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1.1     Background to the Study

          Industrial and economic development is fostered not by few large scale industries but by numerous small-scale industries which have the capacity to provide employment and aid economic growth.  Small-scale industries have been fully recognized by governments and development experts as the main engine of economic growth and a major factor in promoting private sector development and partnership.

The development of small-scale industries is therefore an essential element in the growth strategy of most economies and holds particular significance forNigeria.  Small and medium scale enterprises (SMEs) not only contribute significantly to improve living standards, they also bring about substantial local capital formation and achieve high level of productivity and capacity utilization.

          From a planning stand point, SMEs are increasingly recognized as the principal means for achieving equitable and sustainable industrial diversification and dispersal; and in most countries SMEs account for well over half of the total share in terms of employment.  A major gap inNigeria’s industrial development process in the past years has been the absence of a strong and virile small and medium scale enterprise.

The little progress recorded from the courageous efforts of the first generation of indigenous industrialists were almost completely wiped out by massive dislocation and traumatic devaluation which took place under the Structural Adjustment Programme (SAP).  The policies of SAP are rooted in the neo-classical theory of perfect competitive markets whose assumptions do not adequately inflect constraints on SMEs in developing countries.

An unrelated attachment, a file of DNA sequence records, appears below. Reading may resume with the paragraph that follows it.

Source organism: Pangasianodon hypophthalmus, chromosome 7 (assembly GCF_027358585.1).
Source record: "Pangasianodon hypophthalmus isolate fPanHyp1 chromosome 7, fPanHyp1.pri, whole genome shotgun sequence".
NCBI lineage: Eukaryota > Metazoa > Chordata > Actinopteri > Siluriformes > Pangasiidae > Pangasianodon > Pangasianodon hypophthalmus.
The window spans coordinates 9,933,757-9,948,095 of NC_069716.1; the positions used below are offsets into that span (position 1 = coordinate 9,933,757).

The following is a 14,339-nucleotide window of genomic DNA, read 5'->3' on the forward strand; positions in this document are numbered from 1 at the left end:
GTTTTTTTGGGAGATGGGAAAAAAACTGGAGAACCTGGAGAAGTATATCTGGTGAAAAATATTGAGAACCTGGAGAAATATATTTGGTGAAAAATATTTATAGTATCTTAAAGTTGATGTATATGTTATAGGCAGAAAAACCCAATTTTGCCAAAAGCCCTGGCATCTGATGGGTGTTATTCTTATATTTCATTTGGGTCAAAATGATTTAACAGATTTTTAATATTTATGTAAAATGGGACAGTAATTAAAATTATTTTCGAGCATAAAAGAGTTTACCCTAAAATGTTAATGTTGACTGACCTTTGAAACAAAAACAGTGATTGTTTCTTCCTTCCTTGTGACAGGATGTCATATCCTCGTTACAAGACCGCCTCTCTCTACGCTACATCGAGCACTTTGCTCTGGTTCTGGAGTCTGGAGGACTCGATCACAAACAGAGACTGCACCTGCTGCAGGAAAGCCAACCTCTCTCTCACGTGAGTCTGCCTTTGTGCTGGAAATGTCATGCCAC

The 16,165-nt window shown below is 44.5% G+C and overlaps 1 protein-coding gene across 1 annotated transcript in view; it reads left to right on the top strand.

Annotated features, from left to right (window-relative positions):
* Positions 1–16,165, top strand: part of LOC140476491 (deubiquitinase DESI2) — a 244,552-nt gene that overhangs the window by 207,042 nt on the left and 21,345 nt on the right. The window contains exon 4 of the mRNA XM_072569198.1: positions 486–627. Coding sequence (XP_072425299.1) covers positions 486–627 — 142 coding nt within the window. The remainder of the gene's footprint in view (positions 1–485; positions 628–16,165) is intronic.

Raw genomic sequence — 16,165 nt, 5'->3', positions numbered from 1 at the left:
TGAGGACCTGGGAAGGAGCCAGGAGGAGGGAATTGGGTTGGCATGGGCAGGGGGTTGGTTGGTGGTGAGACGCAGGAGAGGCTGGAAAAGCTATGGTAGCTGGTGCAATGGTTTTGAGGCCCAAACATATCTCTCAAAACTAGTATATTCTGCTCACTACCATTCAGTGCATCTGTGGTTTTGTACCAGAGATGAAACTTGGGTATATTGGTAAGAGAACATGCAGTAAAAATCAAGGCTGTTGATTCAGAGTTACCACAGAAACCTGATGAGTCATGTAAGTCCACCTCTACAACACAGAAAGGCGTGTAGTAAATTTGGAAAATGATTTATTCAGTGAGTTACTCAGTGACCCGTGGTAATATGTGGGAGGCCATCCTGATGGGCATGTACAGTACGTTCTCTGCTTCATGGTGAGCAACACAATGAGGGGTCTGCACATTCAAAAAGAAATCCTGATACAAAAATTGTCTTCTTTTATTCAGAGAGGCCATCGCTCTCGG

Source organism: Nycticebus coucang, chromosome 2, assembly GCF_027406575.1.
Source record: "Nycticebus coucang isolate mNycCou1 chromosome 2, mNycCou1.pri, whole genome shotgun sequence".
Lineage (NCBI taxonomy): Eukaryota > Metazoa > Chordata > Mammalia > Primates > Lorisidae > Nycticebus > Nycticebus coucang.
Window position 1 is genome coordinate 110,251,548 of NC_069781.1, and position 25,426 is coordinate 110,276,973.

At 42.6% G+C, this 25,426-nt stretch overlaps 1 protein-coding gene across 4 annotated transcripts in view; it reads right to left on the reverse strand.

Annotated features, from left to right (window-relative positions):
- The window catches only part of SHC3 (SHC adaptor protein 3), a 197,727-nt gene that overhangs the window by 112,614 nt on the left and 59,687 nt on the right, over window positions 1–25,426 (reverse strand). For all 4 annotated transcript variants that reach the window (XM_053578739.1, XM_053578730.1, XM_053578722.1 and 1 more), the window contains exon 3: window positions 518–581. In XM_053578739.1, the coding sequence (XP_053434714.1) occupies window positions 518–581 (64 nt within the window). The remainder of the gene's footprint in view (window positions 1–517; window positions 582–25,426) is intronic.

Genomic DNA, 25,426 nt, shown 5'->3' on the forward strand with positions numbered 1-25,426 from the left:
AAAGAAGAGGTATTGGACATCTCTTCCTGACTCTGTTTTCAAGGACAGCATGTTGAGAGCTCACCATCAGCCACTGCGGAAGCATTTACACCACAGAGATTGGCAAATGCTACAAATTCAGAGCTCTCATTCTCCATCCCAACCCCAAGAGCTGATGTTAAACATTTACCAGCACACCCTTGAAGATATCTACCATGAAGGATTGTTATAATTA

With the dismantling of trade and other barriers, the world has been transformed into a global village.  Consequently, SMEs in developing countries are struggling to survive under intense competitive environment for the development of SMEs so that they could adequately play the role expected of them in economic transformation such role includes; mobilization of domestic savings for investment, appreciable contribution to gross domestic product, increase harnessing of local raw materials, employment generation, significant contribution to poverty reduction efforts through sustainable livelihood and enhancement of personal income, technological development and export diversification.  This will be made possible through a responsive industrial policy and government overall economic development strategies that will ensure the collaboration of all development partners and the effective coordination and utilization of economic resources.